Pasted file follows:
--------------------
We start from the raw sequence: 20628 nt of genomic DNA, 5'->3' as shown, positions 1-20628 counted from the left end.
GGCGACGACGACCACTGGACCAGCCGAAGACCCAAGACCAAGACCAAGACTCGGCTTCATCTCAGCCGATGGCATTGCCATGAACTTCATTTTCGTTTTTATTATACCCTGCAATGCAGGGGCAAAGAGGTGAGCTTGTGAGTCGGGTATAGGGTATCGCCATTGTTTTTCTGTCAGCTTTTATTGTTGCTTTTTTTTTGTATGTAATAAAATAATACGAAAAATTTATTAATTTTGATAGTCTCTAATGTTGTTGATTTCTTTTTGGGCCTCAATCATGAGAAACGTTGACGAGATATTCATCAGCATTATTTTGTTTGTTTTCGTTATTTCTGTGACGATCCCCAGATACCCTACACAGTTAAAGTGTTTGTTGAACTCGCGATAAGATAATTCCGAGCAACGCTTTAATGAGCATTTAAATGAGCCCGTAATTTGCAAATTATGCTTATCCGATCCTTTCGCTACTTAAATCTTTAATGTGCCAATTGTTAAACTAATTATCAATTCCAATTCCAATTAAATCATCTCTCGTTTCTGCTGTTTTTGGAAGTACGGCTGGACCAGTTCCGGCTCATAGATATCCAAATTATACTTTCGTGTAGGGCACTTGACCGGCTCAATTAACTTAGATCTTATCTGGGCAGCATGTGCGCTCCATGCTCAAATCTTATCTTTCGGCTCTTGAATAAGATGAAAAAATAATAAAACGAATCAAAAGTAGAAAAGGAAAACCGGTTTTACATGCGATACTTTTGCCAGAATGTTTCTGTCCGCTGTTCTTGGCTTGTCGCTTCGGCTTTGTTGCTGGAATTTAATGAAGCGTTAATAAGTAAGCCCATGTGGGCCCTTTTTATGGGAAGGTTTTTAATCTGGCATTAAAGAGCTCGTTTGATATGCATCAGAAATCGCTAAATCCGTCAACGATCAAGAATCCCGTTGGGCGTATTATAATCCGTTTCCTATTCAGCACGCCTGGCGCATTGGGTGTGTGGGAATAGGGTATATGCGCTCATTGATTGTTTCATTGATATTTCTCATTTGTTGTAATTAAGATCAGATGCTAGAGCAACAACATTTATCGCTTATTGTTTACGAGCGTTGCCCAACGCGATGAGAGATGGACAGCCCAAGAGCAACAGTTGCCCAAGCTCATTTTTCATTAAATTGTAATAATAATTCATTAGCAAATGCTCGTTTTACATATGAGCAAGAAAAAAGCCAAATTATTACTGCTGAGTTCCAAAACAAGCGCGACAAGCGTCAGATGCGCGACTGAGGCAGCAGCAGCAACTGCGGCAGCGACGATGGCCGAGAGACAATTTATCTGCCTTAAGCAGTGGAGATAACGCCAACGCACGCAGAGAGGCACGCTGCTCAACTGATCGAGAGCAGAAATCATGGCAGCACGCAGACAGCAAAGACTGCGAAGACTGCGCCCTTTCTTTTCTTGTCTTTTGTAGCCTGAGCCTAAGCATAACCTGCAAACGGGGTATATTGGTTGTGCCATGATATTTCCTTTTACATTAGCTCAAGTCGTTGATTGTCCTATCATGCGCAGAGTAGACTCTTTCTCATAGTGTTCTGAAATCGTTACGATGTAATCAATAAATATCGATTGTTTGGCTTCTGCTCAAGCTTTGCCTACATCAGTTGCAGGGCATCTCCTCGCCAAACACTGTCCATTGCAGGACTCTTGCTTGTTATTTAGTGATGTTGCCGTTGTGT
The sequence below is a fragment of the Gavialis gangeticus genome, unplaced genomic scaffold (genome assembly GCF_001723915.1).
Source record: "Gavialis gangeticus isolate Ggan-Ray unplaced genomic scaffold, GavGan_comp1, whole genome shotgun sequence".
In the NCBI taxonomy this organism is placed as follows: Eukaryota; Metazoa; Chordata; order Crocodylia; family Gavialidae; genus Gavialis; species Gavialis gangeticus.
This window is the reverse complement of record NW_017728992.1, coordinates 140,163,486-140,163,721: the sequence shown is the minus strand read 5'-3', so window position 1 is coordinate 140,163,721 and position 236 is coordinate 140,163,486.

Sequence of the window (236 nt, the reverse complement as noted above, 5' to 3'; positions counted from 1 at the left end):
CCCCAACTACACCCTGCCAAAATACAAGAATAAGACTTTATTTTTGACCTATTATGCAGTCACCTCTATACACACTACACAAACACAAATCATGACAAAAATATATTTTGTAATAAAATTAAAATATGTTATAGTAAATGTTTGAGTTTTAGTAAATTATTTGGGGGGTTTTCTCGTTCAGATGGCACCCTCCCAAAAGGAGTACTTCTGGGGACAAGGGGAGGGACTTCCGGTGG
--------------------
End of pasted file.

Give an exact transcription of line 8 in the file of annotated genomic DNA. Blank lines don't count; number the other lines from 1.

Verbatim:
CCCCAACTACACCCTGCCAAAATACAAGAATAAGACTTTATTTTTGACCTATTATGCAGTCACCTCTATACACACTACACAAACACAAATCATGACAAAAATATATTTTGTAATAAAATTAAAATATGTTATAGTAAATGTTTGAGTTTTAGTAAATTATTTGGGGGGTTTTCTCGTTCAGATGGCACCCTCCCAAAAGGAGTACTTCTGGGGACAAGGGGAGGGACTTCCGGTGG